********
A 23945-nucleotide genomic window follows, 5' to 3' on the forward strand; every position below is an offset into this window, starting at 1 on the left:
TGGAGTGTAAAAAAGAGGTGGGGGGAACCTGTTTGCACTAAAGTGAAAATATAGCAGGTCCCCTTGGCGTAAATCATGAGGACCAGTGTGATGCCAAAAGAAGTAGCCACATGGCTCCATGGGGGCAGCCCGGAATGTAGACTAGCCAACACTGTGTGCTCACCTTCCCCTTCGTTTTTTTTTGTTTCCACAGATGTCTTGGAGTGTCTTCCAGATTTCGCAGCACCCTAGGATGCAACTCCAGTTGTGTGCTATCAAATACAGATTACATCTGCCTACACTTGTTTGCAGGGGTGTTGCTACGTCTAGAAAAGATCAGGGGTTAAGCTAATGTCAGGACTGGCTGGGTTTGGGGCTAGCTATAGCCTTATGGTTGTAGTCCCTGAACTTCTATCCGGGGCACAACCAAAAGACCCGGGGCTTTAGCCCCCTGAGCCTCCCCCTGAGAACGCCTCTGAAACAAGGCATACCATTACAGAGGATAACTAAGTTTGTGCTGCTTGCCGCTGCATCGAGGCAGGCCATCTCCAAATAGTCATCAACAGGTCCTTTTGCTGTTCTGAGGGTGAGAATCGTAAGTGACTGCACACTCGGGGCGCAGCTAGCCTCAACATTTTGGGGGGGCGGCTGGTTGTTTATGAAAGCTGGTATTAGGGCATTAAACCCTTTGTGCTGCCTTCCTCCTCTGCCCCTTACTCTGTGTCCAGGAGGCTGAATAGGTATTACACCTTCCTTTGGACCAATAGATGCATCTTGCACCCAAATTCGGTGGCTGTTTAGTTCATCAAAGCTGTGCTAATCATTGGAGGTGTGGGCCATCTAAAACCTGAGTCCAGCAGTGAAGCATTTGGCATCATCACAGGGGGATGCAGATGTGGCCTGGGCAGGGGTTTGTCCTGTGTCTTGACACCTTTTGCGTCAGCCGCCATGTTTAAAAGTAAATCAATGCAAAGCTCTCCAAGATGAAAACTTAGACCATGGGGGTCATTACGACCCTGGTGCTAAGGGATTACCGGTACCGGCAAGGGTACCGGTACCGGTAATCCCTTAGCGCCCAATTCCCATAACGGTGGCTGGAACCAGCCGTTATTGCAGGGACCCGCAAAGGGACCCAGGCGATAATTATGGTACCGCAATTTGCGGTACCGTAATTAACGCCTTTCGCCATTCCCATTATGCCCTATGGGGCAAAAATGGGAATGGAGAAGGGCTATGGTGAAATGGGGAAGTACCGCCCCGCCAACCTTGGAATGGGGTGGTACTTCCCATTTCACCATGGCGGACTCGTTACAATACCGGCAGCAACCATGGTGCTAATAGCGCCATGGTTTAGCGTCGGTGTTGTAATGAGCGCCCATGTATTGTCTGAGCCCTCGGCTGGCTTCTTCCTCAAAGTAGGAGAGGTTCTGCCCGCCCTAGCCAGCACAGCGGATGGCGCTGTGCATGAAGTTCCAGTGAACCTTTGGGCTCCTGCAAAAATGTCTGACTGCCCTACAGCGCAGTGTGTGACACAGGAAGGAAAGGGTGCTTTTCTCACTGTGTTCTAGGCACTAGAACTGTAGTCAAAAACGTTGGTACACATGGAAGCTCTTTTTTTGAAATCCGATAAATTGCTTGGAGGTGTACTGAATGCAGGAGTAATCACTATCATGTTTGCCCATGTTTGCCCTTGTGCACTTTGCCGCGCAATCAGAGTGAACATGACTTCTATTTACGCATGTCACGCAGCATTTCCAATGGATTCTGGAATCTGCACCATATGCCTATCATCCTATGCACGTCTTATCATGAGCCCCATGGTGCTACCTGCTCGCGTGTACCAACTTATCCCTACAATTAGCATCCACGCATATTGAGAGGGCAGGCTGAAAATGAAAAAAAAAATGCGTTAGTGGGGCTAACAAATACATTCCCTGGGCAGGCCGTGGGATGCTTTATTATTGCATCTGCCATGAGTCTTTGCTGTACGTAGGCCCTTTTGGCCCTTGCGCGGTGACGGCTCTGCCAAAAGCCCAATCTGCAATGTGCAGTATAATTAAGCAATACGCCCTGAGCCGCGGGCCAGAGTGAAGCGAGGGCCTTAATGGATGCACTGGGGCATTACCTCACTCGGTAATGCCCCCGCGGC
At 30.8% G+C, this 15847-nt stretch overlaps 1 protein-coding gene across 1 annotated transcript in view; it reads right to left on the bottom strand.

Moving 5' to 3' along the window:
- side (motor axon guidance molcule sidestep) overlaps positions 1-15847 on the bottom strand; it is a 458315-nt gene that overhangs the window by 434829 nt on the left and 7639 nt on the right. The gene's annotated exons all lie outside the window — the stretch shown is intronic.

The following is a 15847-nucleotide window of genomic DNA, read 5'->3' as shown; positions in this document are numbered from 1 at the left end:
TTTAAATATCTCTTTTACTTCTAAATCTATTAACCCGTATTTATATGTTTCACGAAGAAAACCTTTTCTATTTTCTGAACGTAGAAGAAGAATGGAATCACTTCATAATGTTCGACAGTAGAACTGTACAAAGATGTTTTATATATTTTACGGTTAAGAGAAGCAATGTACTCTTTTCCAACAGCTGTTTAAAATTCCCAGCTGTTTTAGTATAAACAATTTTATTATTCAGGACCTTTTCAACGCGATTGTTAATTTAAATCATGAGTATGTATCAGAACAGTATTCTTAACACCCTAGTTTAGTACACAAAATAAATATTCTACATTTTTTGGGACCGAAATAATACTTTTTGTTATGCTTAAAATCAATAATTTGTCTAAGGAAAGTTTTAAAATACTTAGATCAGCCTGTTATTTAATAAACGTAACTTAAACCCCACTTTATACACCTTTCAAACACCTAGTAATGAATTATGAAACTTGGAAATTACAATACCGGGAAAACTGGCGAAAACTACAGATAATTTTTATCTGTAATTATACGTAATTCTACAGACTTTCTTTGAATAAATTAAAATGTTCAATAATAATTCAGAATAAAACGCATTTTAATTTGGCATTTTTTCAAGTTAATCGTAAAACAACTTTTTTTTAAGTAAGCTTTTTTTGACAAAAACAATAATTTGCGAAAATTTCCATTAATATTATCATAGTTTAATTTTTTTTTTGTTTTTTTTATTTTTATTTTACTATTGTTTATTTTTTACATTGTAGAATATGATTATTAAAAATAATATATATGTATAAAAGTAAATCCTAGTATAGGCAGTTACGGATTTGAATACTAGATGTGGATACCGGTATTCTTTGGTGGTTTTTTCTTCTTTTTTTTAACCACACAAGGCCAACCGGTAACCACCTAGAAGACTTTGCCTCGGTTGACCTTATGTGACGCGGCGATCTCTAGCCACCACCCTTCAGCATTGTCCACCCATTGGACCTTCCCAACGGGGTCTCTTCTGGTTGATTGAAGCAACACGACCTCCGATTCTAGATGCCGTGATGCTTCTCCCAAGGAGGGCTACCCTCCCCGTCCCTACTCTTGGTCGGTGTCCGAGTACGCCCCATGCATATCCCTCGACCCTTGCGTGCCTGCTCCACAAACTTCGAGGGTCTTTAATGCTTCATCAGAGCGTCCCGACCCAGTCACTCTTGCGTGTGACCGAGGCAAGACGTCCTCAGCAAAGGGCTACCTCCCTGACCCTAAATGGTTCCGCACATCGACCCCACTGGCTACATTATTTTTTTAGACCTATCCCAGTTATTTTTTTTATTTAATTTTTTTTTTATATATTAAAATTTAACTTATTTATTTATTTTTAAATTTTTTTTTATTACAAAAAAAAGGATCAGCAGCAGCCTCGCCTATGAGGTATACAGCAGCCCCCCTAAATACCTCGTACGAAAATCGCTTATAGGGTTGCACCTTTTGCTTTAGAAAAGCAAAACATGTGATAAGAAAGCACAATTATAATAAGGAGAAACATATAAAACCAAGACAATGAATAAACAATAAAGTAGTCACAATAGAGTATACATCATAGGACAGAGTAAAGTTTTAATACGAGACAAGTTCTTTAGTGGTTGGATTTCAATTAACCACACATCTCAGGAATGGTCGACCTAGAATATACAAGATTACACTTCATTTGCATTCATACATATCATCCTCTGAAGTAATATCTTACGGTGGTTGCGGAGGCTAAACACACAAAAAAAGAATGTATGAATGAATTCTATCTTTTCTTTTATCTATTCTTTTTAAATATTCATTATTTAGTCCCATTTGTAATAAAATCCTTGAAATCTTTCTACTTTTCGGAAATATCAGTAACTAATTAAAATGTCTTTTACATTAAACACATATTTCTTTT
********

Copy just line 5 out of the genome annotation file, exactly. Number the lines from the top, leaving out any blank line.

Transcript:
- side (motor axon guidance molcule sidestep) overlaps positions 1-15847 on the bottom strand; it is a 458315-nt gene that overhangs the window by 434829 nt on the left and 7639 nt on the right. The gene's annotated exons all lie outside the window — the stretch shown is intronic.